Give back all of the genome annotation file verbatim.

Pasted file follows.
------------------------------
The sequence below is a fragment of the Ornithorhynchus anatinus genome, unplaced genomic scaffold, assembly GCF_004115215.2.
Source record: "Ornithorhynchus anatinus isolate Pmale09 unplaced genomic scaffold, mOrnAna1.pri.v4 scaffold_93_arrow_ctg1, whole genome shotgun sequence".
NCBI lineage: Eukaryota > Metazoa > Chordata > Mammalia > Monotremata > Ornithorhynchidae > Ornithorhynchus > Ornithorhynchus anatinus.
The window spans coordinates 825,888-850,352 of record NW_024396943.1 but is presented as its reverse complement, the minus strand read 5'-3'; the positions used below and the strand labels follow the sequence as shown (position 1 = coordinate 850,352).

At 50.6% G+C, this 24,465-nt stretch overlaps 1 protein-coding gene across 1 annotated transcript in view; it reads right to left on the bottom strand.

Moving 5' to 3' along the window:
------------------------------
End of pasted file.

The sequence below is a fragment of the Ornithorhynchus anatinus genome, unplaced genomic scaffold, assembly GCF_004115215.2.
Source record: "Ornithorhynchus anatinus isolate Pmale09 unplaced genomic scaffold, mOrnAna1.pri.v4 scaffold_93_arrow_ctg1, whole genome shotgun sequence".
NCBI lineage: Eukaryota > Metazoa > Chordata > Mammalia > Monotremata > Ornithorhynchidae > Ornithorhynchus > Ornithorhynchus anatinus.
The window spans coordinates 825,888-850,352 of record NW_024396943.1 but is presented as its reverse complement, the minus strand read 5'-3'; the positions used below and the strand labels follow the sequence as shown (position 1 = coordinate 850,352).

At 50.6% G+C, this 24,465-nt stretch overlaps 1 protein-coding gene across 1 annotated transcript in view; it reads right to left on the bottom strand.

Moving 5' to 3' along the window: